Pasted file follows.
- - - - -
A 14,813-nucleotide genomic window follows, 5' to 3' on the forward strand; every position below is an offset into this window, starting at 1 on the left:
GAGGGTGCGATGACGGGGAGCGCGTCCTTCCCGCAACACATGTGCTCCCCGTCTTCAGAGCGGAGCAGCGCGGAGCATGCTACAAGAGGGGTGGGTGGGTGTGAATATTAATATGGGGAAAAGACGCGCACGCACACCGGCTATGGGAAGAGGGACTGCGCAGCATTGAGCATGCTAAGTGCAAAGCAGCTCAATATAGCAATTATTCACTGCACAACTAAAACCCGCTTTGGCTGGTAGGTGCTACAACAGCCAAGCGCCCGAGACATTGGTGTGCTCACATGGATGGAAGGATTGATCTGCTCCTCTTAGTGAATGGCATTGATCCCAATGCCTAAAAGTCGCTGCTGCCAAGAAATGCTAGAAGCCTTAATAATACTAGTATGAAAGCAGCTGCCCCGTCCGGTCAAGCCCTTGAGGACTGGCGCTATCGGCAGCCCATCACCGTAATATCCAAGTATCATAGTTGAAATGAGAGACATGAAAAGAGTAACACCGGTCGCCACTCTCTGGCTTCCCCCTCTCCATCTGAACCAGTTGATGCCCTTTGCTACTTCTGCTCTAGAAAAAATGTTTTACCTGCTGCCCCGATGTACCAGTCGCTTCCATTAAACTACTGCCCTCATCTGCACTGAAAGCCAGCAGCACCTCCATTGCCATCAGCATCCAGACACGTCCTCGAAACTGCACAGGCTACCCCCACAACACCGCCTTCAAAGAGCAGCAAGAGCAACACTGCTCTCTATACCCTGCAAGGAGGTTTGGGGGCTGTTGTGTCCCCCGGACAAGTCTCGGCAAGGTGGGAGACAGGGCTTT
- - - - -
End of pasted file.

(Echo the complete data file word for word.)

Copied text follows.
A 14,813-nucleotide genomic window follows, 5' to 3' on the forward strand; every position below is an offset into this window, starting at 1 on the left:
GAGGGTGCGATGACGGGGAGCGCGTCCTTCCCGCAACACATGTGCTCCCCGTCTTCAGAGCGGAGCAGCGCGGAGCATGCTACAAGAGGGGTGGGTGGGTGTGAATATTAATATGGGGAAAAGACGCGCACGCACACCGGCTATGGGAAGAGGGACTGCGCAGCATTGAGCATGCTAAGTGCAAAGCAGCTCAATATAGCAATTATTCACTGCACAACTAAAACCCGCTTTGGCTGGTAGGTGCTACAACAGCCAAGCGCCCGAGACATTGGTGTGCTCACATGGATGGAAGGATTGATCTGCTCCTCTTAGTGAATGGCATTGATCCCAATGCCTAAAAGTCGCTGCTGCCAAGAAATGCTAGAAGCCTTAATAATACTAGTATGAAAGCAGCTGCCCCGTCCGGTCAAGCCCTTGAGGACTGGCGCTATCGGCAGCCCATCACCGTAATATCCAAGTATCATAGTTGAAATGAGAGACATGAAAAGAGTAACACCGGTCGCCACTCTCTGGCTTCCCCCTCTCCATCTGAACCAGTTGATGCCCTTTGCTACTTCTGCTCTAGAAAAAATGTTTTACCTGCTGCCCCGATGTACCAGTCGCTTCCATTAAACTACTGCCCTCATCTGCACTGAAAGCCAGCAGCACCTCCATTGCCATCAGCATCCAGACACGTCCTCGAAACTGCACAGGCTACCCCCACAACACCGCCTTCAAAGAGCAGCAAGAGCAACACTGCTCTCTATACCCTGCAAGGAGGTTTGGGGGCTGTTGTGTCCCCCGGACAAGTCTCGGCAAGGTGGGAGACAGGGCTTT